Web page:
that Al-Arian and his associates could not say a single word about
the military occupation or the plight of the Palestinian people.
During closing arguments, the prosecution noted a document that
mentioned UN Resolution 242. Moody nixed that on the grounds that it
showed Palestinians in altogether too warm a light and therefore
might tax the objectivity of the jurors.
In December 2005, despite Moody's diligence, the jury acquitted Al-
Arian of the most serious charges. On those remaining, the usual
prosecutorial flailings under conspiracy statutes, jurors voted 10 to
2 for acquittal. Two co-defendants were acquitted completely. It was
a terrible humiliation for the Justice Department, which had flung an
estimated $50 million into the trial.
A jury split 10 to 2 in a defendant's favor doesn't augur well for
conviction in a retrial. But the Feds insisted they wanted to put
Al-Arian through the wringer again and--prudently, given Moody's
prejudice--Al-Arian's lawyers urged him to make a plea and put an end
to his ordeal.
A central aspect of the plea agreement was an understanding that Al-
Arian would not be subject to further prosecution or called to
cooperate with the government on any matter. The government
recommended the shortest possible sentence.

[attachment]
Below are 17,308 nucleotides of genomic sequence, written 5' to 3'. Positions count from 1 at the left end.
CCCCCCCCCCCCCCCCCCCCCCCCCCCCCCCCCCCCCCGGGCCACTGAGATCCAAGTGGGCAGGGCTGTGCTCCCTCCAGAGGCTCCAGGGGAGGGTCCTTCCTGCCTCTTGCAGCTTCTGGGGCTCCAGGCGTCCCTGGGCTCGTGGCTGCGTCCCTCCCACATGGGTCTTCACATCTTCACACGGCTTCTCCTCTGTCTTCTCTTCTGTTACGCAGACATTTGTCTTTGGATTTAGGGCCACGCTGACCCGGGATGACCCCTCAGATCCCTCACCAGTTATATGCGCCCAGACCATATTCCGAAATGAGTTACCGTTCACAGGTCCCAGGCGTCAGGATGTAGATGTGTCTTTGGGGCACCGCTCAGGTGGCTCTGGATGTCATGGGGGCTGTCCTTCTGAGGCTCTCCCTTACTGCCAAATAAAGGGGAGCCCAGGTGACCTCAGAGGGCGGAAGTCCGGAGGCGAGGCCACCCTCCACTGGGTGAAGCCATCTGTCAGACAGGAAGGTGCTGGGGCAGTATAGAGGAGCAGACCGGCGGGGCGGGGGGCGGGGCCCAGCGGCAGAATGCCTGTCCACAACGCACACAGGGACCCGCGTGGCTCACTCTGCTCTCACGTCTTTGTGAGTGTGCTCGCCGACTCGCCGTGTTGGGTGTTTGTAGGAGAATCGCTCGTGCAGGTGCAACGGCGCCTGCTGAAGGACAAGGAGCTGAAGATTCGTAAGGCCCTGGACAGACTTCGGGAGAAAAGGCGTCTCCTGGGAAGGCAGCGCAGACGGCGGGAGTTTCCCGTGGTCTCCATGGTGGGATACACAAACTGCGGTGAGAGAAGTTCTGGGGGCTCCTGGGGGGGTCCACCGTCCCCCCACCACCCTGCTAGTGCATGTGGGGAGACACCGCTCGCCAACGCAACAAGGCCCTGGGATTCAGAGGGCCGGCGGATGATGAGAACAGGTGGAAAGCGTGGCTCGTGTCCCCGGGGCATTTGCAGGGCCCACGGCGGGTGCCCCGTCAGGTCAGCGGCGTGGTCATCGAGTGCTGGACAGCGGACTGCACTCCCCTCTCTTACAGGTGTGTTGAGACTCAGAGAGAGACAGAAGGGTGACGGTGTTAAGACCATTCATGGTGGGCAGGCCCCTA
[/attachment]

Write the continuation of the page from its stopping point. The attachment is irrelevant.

On May 1, 2006, Al-Arian came before Judge Moody for sentencing.
Watching the proceedings Sugg, as he reported on the CounterPunch
website, noted a smug air among the prosecutors. He also noted that
Attorney General Alberto Gonzales had arrived in the Tampa area five
days earlier. Under the plea, Al-Arian's sentence amounted to little
more than time served, followed by his departure from the United
States. But Judge Moody sentenced Al-Arian to the maximum, using
inflamed language about Al-Arian having blood on his hands, a charge
one juror said the jury emphatically rejected.
Now Al-Arian faced eleven more months in prison, with release and
deportation scheduled for April 2007. But the Feds' appetite was far
from slaked. In October Gordon Kromberg, an assistant federal
prosecutor in Virginia notorious as an Islamophobe, called Al-Arian
to testify before a grand jury investigating an Islamic think tank.
The subpoena was an outright violation of Al-Arian's April plea
agreement, and his attorneys filed a motion to quash it. The motion
included affidavits by attorneys who participated in the negotiations
attesting that "the overarching purpose of the parties' plea
agreement was to conclude, once and for all, all business between the
government and Dr. Al-Arian." The defense lawyers insisted that Al-
Arian would never have entered a plea that left him vulnerable to
government fishing expeditions.